The American Lawn
A smooth, closely shaven surface of green is by far the most essential element of beauty on the grounds of a suburban house.
– Frank J. Scott, The Art of Beautifying Suburban Home Grounds, 1870
North America now has more than 32 million acres of lawn under cultivation, occupying more land than any single crop, including wheat, corn, or tobacco. Americans spend $750 million a year on grass seed alone and more than $25 billion on do-it-yourself lawn and garden care, making the lawn and landscape industry a booming sector of the economy. These statistics attest to the North American obsession with the lawn. As Michael Pollan noted: "Like the interstate highway system," like fast food chains, like telephone, television and cable, "the lawn has served to unify the American landscape."
The American lawn, the product of seeds imported for agricultural purposes during colonization, developed as a garden feature in the eighteenth century. Recent research has revealed ample evidence of the lawn as common to all the North American colonies and well established by the early national period. It did not enter the theoretical literature on landscape and architecture until the mid-nineteenth century with Andrew Jackson Downing, and was codified in the 1860s by Frederick Law Olmsted and Calvert Vaux’s designs at Riverside near Chicago. The history of the lawn unrolls as if two currents, two genealogies, met and fused into a hybrid: from one side, the "vernacular," descended from the little colonial garden; from the other, the nineteenth-century "aristocratic" tradition that Downing imported from English theorists.
Between 1870 and 1890 the barriers between these two tendencies disappeared, leaving only an "imaginary line" around which played the scenes of daily life and the spectacle of suburban pastoralism. Devoid of fences, hedges, and walls, Riverside’s unified lawns formed a single apparently public visual landscape, yet their invisible property lines remained inviolate. This typical American suburban landscape is neither city nor country, neither public nor private: it is both the pastoral dream of the "cabin in the clearing" and a technological surface carved out of the wilderness.
Indeed, the lawn was soon to spread over the whole continent as a vast platform for the performance of democracy. Mowing, for example, turns into an important civic duty. Like more private civilizing measures such as vacuuming and shaving, it must be performed regularly to domesticate tenacious, unwanted natural encroachments. The preservation of a two-inch-high verdant pile is at once the common ground between happy neighbours, conforming to an unwritten and unspoken social contract, and a battlefield, a competitive surface on which individual rivalries are displayed side by side.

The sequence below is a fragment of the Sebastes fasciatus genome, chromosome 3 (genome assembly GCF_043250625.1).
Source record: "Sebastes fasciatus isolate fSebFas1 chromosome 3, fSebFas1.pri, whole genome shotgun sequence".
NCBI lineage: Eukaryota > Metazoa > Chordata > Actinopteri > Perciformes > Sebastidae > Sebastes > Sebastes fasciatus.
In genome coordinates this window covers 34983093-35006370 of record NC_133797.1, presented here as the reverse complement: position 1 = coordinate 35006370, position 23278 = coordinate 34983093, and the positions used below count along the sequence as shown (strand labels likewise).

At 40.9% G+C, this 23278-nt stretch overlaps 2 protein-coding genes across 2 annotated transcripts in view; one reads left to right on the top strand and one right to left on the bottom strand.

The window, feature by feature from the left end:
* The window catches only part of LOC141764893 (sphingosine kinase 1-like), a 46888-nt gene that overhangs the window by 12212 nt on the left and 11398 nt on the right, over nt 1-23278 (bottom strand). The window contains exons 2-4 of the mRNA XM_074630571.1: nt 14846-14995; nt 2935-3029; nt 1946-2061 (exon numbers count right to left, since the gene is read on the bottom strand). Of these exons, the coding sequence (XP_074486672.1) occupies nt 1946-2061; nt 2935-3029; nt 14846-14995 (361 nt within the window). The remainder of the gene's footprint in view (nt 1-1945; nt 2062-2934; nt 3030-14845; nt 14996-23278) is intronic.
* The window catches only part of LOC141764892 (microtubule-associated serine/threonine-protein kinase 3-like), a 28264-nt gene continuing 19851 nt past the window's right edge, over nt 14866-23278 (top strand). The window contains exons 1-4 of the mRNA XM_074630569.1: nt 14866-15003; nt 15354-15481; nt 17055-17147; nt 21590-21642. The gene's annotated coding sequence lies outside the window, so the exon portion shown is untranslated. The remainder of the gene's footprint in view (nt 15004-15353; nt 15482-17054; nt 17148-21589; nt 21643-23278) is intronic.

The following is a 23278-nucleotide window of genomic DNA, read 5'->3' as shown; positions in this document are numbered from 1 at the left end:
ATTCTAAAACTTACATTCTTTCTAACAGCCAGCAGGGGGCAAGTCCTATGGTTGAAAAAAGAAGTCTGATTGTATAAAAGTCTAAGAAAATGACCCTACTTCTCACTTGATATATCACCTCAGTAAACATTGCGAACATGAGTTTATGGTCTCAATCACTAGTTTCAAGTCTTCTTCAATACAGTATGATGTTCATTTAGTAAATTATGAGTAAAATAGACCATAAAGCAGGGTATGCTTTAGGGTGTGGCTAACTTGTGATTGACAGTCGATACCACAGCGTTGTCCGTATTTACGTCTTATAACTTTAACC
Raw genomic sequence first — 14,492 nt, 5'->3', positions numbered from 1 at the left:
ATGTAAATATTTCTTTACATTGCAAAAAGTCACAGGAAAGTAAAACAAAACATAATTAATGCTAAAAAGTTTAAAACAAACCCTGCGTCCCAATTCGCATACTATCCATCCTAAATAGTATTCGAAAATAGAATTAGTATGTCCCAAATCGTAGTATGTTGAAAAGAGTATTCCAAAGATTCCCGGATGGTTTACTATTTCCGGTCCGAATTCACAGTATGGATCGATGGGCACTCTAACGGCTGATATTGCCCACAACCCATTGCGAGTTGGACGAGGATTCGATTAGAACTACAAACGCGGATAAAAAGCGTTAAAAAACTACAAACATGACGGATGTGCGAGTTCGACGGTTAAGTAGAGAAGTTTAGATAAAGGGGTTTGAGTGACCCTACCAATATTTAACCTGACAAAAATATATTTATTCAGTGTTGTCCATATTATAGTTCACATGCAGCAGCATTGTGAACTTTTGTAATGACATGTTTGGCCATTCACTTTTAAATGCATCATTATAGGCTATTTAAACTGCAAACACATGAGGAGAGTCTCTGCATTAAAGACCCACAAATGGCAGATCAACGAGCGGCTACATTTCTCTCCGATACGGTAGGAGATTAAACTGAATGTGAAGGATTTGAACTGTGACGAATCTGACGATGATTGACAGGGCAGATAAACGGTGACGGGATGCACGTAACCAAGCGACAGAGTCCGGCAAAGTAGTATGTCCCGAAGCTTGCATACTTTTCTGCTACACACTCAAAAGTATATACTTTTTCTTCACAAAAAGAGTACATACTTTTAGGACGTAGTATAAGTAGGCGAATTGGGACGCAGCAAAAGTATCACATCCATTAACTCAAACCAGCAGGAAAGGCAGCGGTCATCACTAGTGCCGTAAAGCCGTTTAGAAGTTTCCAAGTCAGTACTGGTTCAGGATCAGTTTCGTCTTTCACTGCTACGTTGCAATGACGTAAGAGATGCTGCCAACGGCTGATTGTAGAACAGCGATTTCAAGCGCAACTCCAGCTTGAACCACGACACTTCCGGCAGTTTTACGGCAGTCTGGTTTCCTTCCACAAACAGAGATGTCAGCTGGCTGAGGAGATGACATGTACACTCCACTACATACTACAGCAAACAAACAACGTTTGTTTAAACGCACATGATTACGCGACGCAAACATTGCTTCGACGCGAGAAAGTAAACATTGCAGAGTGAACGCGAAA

In "The Museum of the Lawn," a corridor of display cases suggest a system of classification in which the lawn functions as outdoor parlour, art gallery, playground, work area, private domain, and final resting place. By tracing its historical antecedents in popular culture such as nineteenth-century artifacts, miniature lawn furniture, garden ornaments, and illustrations from popular magazines, a taxonomy of the lawn comes into being.
The Democratic Surface
Andrew Jackson Downing equated a badly kept lawn with a "rude and barbarous people," evoking an opposition of civility and barbarism that would continue to define the American suburb, distinguishing it both from "barbarous" agricultural life and from the "uncivil" city. Appearing at the turn of the century, Thorstein Veblen’s The Theory of the Leisure Class argued that the suburb marked a retreat from labour to leisure, and contended that the lawn had became an index of social standing and a register of civility. To Veblen, membership in the leisure class could be measured by the extent of wasteful suburban lawn. The lawn itself represented a cultural shift from production values to those of luxury, and thus reflected and procured privilege. It indicated one’s isolation from neighbours and provided a refuge from the chaos and contamination of the urban masses.